Footprints from the Myriad-RF component library for KiCAD

KiCad is a suite of electronic design automation (EDA) tools for schematic capture and PCB layout, that are completely open source and without any artificial limits on things such as PCB size and number of layers.

The KiCad tools were used in the design of the Myriad-RF 1 module and interface boards, and as open source hardware the schematic and board layout “sources” have been provided under a liberal licence, along with the Gerber files that are used in manufacturing.

Proprietary EDA tools would have almost certainly made it easier and quicker to design these boards, and while such tools can be notoriously expensive, most companies involved in PCB manufacture have them out of necessity. However, in the case of Myriad-RF 1 and the interface boards a decision was made to use KiCad in order to further lower the barrier to participation.

CERN’s investment

It’s clear that CERN would need to develop a great deal of advanced electronics in support of their groundbreaking experiments, but it may come as a surprise to learn that open source hardware and KiCad play key roles. Indeed, CERN have their own Open Hardware Repository (, hosting designs for everything from backplanes and processor boards, to particle accelerator monitoring systems. In addition to which, they are also making a significant investment in KiCad.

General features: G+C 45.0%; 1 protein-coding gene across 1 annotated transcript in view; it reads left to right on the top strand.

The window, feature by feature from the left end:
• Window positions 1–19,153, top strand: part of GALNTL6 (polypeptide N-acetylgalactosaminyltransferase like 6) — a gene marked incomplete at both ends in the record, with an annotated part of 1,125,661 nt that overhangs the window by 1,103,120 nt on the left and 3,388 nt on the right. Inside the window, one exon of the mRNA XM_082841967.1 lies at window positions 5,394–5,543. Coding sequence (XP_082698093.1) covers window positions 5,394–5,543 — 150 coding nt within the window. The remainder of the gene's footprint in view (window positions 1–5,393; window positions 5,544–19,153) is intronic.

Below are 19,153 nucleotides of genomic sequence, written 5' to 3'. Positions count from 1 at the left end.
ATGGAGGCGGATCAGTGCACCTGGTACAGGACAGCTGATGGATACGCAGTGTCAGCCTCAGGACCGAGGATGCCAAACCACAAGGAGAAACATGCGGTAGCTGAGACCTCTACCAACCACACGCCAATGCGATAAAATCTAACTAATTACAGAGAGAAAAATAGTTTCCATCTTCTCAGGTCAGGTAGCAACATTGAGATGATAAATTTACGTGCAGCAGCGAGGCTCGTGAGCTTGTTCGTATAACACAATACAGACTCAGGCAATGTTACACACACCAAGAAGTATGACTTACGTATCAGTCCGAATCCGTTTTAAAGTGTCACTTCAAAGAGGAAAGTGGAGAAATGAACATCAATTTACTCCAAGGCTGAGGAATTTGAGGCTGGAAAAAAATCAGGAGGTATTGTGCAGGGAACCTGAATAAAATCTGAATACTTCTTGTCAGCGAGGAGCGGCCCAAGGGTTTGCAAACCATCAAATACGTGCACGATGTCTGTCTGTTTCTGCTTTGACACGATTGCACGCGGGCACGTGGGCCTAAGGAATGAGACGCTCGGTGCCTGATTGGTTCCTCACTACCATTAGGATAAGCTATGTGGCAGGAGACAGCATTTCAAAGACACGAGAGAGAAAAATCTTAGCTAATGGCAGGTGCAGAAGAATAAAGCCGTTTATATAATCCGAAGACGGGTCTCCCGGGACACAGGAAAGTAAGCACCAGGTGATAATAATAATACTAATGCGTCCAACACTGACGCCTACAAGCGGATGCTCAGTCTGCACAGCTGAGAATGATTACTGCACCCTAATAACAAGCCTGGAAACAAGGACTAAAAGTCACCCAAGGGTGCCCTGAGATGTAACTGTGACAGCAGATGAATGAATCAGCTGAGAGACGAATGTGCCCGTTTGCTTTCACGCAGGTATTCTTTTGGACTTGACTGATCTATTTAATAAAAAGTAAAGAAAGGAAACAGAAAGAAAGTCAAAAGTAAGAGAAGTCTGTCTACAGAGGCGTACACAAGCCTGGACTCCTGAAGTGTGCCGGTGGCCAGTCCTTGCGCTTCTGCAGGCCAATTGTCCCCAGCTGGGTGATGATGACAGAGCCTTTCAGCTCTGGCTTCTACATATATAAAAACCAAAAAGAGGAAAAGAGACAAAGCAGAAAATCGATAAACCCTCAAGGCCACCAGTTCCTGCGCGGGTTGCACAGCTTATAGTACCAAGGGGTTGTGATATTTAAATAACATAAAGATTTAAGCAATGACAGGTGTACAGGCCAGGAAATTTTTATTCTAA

Code contributions to KiCad include a push & shove router and a graphics abstracttion layer, and for more details see the project page on Why are CERN making this investment? This statement from the project wiki succinctly articulates the opportunity:

“We think that KiCad can do to PCB design what the gcc compiler did to software: ensure there are no artificial barriers to sharing so that design and development knowledge can flow more freely.”

Component libraries

Anyone who has ever used EDA tools, open source or proprietary, will appreciate how much time can be lost in creating new components and footprints. And when creating RF designs the risk of failure due to layout errors resulting from incorrect and low quality parts/libraries is even higher.

This problem is something that we would also like to address through Myriad-RF, and by way of a first step, Lime Microsystems have published their KiCad library. This includes, for example, connectors for HSMC, FMC, DE0-Nano, FX10B and Micro-USB 3.0.

Contributions to the GitHub repository of libraries for other RF and ecosystems parts (digital and FPGA etc), both for KiCad and other EDA tools, are welcomed.

Further reading

For an introduction to KiCad see the presentation from Werner Almesberger (PDF), and also the excellent Contextual Electronics video series from Chris Gammell.